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Prevent-ing Muslimness in Britain: The Normalisation of Exceptional Measures to Combat Terrorism

Prevent-ing Muslimness in Britain: The Normalisation of Exceptional Measures to Combat Terrorism AbstractThis paper argues that the Prevent strand of the British counter-terrorism strategy (CONTEST) and the related normalisation of exceptional measures to combat terrorism have had a significant impact on the ways in which Muslim communities can play out their Muslimness in Britain. State treatment of Muslims as a suspect community facilitates the (re)production of widespread Islamophobia that penetrates the social fabric and reinforces a popular image of Muslims as folk devils of late modernity. Those Muslims who exhibit popularly understood signifiers of their identity (e.g.: skin colour, beard, hijab) risk becoming an easy, immediate target for state discrimination and social prejudice. After exploring how this vicious cycle is produced and reproduced at both the macro-(state) level and the meso/micro (community and individual) level, some tentative recommendations will be provided. These recommendations advocate for: preventative measures that are grounded on bottom-up approaches and that are able to empower Muslim communities; the promotion of a better, more nuanced understanding of Islam within broader society; and a reflection on the philosophical ideas of difference and diversity as they relate to the coexistence of pluralistic, multi-ethnic communities within post-modern, global societies. http://www.deepdyve.com/assets/images/DeepDyve-Logo-lg.png Journal of Muslim Minority Affairs Taylor & Francis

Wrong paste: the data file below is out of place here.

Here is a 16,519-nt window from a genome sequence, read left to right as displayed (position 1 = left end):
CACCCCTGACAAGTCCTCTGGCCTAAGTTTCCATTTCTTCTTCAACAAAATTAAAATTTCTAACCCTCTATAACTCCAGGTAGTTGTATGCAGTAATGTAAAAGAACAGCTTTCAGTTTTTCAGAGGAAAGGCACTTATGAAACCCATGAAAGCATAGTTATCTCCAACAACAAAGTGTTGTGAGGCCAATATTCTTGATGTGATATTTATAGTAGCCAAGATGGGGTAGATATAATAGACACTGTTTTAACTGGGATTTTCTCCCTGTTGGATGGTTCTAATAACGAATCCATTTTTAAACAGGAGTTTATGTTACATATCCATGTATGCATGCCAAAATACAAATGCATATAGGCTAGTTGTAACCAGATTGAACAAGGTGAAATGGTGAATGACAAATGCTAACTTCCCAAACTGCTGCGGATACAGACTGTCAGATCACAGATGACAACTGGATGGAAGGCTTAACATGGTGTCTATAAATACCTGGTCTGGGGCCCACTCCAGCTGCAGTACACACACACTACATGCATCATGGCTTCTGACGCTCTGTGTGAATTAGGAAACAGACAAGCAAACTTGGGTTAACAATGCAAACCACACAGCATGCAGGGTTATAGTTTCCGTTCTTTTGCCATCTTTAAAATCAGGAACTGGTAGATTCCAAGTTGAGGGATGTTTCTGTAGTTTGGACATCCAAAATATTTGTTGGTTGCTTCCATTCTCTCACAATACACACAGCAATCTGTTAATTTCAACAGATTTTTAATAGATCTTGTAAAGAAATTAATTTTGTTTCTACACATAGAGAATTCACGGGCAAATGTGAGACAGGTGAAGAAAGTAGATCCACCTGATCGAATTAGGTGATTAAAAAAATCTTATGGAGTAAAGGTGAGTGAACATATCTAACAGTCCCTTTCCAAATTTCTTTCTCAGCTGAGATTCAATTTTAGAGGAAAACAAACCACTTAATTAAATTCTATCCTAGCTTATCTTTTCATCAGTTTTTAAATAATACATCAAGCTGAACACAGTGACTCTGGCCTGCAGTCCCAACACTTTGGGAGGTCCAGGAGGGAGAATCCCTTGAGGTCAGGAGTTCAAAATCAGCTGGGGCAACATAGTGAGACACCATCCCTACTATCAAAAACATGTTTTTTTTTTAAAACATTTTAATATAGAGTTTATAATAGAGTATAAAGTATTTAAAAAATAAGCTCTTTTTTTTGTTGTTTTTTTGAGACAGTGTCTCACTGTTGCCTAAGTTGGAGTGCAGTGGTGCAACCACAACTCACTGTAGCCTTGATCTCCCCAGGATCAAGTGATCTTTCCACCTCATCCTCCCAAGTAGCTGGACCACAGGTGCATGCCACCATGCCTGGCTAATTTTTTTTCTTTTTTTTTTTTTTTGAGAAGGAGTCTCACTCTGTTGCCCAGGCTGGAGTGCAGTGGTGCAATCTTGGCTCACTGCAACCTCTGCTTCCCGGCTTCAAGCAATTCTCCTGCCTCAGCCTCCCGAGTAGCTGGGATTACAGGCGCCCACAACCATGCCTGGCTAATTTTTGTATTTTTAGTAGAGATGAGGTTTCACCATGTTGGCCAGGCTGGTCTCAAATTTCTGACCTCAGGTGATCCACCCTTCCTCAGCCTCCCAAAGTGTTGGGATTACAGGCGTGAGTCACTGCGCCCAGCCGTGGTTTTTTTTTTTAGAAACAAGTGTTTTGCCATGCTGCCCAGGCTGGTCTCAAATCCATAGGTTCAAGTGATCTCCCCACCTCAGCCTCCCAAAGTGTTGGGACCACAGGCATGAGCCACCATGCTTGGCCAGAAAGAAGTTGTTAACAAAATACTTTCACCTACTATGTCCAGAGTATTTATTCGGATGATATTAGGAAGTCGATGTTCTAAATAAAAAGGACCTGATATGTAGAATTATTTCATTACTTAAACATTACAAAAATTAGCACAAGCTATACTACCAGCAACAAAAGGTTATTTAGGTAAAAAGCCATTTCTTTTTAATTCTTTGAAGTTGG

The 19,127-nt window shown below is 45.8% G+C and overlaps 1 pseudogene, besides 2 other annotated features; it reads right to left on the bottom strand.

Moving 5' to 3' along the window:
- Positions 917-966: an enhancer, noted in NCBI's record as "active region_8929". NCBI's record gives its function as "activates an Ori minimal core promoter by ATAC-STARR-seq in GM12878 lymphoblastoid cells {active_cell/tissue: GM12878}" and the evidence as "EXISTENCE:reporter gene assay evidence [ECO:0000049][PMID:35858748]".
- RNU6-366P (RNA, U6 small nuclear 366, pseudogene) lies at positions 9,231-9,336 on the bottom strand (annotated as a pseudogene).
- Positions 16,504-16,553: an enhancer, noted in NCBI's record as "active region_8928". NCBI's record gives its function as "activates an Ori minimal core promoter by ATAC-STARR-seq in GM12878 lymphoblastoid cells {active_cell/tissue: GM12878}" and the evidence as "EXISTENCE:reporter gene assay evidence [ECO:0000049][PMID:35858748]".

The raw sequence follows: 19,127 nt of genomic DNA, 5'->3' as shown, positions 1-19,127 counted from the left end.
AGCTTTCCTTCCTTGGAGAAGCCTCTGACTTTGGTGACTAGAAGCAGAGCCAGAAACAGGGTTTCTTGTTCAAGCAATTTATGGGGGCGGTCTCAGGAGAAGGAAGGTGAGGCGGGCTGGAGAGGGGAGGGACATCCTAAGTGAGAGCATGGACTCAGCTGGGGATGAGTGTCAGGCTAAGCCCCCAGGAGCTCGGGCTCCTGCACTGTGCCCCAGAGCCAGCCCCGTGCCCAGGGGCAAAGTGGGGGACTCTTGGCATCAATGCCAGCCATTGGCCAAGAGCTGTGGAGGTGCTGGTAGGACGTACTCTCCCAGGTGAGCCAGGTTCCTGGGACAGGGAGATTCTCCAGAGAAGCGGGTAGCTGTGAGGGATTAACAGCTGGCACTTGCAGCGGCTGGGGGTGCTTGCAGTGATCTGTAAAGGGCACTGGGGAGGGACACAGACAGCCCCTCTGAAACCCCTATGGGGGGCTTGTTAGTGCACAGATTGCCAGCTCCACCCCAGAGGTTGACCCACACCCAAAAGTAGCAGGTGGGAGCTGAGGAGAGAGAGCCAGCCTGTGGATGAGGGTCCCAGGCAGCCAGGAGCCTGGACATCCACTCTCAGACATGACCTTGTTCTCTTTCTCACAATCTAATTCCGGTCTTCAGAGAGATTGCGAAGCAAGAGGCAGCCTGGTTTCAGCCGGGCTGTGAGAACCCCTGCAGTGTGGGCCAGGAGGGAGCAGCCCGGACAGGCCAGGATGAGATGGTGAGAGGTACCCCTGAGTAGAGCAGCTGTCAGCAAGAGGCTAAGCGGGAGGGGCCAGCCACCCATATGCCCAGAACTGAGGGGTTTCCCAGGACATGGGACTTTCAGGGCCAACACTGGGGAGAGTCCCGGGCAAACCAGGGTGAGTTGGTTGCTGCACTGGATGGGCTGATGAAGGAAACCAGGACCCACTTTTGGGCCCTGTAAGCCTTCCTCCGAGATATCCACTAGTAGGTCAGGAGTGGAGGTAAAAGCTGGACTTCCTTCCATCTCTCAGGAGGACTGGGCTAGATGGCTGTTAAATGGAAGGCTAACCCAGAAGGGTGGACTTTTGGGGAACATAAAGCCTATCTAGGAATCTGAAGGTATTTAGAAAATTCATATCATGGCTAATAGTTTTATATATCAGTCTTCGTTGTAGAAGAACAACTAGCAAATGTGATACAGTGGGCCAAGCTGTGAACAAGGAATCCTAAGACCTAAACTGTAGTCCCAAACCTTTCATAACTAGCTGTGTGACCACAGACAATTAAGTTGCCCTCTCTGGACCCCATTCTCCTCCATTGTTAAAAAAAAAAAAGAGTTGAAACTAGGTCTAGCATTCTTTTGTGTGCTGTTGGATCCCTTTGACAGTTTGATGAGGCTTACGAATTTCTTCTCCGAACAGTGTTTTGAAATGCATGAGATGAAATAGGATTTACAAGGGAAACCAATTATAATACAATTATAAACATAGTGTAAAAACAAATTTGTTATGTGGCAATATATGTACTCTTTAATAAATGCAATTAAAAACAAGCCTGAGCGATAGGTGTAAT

Prevent-ing Muslimness in Britain: The Normalisation of Exceptional Measures to Combat Terrorism

Journal of Muslim Minority Affairs , Volume 33 (3): 16 – Sep 1, 2013
16 pages

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References (87)

Publisher
Taylor & Francis
Copyright
© 2013 Institute of Muslim Minority Affairs
ISSN
1469-9591
eISSN
1360-2004
DOI
10.1080/13602004.2013.853977
Publisher site
See Article on Publisher Site

Abstract

AbstractThis paper argues that the Prevent strand of the British counter-terrorism strategy (CONTEST) and the related normalisation of exceptional measures to combat terrorism have had a significant impact on the ways in which Muslim communities can play out their Muslimness in Britain. State treatment of Muslims as a suspect community facilitates the (re)production of widespread Islamophobia that penetrates the social fabric and reinforces a popular image of Muslims as folk devils of late modernity. Those Muslims who exhibit popularly understood signifiers of their identity (e.g.: skin colour, beard, hijab) risk becoming an easy, immediate target for state discrimination and social prejudice. After exploring how this vicious cycle is produced and reproduced at both the macro-(state) level and the meso/micro (community and individual) level, some tentative recommendations will be provided. These recommendations advocate for: preventative measures that are grounded on bottom-up approaches and that are able to empower Muslim communities; the promotion of a better, more nuanced understanding of Islam within broader society; and a reflection on the philosophical ideas of difference and diversity as they relate to the coexistence of pluralistic, multi-ethnic communities within post-modern, global societies.

Journal

Journal of Muslim Minority AffairsTaylor & Francis

Published: Sep 1, 2013

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